Dual roles of FmtA in Staphylococcus aureus cell wall biosynthesis and autolysis

Antimicrob Agents Chemother. 2012 Jul;56(7):3797-805. doi: 10.1128/AAC.00187-12. Epub 2012 May 7.

Abstract

The fmtA gene is a member of the Staphylococcus aureus core cell wall stimulon. The FmtA protein interacts with β-lactams through formation of covalent species. Here, we show that FmtA has weak D-Ala-D-Ala-carboxypeptidase activity and is capable of covalently incorporating C14-Gly into cell walls. The fluorescence microscopy study showed that the protein is localized to the cell division septum. Furthermore, we show that wall teichoic acids interact specifically with FmtA and mediate recruitment of FmtA to the S. aureus cell wall. Subjection of S. aureus to FmtA concentrations of 0.1 μM or less induces autolysis and biofilm production. This effect requires the presence of wall teichoic acids. At FmtA concentrations greater than 0.2 μM, autolysis and biofilm formation in S. aureus are repressed and growth is enhanced. Our findings indicate dual roles of FmtA in S. aureus growth, whereby at low concentrations, FmtA may modulate the activity of the major autolysin (AtlA) of S. aureus and, at high concentrations, may participate in synthesis of cell wall peptidoglycan. These two roles of FmtA may reflect dual functions of FmtA in the absence and presence of cell wall stress, respectively.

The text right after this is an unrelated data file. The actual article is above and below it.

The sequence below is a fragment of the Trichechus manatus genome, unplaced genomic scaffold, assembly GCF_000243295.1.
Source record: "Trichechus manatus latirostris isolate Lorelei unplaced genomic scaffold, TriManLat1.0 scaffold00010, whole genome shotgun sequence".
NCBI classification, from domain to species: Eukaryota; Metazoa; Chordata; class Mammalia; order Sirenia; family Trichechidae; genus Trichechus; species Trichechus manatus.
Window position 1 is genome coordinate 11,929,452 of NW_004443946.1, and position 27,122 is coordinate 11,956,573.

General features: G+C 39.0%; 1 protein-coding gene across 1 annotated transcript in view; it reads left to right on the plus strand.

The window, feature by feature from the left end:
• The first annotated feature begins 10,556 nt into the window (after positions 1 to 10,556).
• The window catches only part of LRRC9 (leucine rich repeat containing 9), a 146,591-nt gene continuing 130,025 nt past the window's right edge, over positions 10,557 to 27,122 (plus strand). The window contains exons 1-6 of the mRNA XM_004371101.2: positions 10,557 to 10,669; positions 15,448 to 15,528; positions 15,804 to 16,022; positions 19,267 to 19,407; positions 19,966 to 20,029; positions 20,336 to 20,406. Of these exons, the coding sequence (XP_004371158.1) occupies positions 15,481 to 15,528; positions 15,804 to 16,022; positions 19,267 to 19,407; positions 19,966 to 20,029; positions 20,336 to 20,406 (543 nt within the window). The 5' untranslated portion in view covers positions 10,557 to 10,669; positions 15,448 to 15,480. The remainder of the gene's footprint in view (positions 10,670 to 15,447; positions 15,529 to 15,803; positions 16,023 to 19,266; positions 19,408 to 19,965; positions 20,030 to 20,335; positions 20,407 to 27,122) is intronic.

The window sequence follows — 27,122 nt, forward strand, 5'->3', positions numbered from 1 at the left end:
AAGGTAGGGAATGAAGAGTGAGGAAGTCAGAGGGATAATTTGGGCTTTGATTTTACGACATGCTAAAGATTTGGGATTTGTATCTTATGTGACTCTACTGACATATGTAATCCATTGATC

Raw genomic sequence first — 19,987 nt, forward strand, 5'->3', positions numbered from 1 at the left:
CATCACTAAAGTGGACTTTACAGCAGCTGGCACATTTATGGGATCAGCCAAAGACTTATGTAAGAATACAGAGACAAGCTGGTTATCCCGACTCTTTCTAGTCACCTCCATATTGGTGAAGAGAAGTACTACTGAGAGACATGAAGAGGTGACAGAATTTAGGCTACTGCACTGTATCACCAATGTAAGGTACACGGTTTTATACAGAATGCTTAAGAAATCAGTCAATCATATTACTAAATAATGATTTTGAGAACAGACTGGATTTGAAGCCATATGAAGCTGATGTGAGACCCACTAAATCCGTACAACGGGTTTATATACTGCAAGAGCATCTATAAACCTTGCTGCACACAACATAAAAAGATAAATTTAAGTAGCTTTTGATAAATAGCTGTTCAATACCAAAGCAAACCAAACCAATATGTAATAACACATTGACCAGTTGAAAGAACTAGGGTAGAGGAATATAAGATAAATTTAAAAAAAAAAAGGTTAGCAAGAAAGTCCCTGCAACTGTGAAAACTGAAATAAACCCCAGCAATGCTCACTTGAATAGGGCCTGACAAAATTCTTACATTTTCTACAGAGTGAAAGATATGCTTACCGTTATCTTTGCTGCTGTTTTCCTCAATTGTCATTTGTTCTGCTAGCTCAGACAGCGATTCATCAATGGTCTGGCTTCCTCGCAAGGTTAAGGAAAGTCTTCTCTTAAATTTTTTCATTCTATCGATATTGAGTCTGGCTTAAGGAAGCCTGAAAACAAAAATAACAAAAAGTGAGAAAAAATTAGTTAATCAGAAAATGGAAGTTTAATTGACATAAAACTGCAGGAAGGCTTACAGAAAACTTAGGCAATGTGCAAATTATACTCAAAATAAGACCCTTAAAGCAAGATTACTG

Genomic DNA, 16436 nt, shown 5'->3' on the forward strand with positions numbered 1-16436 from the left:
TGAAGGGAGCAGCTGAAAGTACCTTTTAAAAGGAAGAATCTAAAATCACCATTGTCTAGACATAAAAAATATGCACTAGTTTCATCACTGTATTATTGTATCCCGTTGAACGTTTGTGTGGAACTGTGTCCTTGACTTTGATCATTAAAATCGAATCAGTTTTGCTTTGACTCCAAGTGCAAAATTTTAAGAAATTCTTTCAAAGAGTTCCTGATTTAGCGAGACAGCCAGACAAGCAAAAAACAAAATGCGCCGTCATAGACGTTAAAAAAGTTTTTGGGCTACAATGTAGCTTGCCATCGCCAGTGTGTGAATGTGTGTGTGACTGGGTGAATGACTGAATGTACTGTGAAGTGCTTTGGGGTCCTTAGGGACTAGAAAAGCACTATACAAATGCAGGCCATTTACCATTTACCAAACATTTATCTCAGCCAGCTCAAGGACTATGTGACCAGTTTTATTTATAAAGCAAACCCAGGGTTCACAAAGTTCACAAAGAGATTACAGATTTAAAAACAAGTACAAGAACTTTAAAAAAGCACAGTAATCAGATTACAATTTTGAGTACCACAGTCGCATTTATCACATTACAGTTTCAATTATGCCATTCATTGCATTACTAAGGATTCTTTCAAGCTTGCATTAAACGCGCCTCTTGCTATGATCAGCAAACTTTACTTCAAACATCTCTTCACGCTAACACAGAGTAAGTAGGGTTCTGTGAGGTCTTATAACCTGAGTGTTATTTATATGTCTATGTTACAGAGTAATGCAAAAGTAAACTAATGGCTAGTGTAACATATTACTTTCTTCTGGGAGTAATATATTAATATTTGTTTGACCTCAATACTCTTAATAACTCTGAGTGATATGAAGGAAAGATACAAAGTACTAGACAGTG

Publication types

  • Research Support, Non-U.S. Gov't

MeSH terms

  • Bacteriolysis / genetics
  • Bacteriolysis / physiology*
  • Biofilms / growth & development
  • Cell Wall / metabolism*
  • Microscopy, Fluorescence
  • N-Acetylmuramoyl-L-alanine Amidase / metabolism
  • Penicillin-Binding Proteins / genetics
  • Penicillin-Binding Proteins / metabolism*
  • Teichoic Acids / metabolism

Substances

  • FmtA protein, Staphylococcus aureus
  • Penicillin-Binding Proteins
  • Teichoic Acids
  • N-Acetylmuramoyl-L-alanine Amidase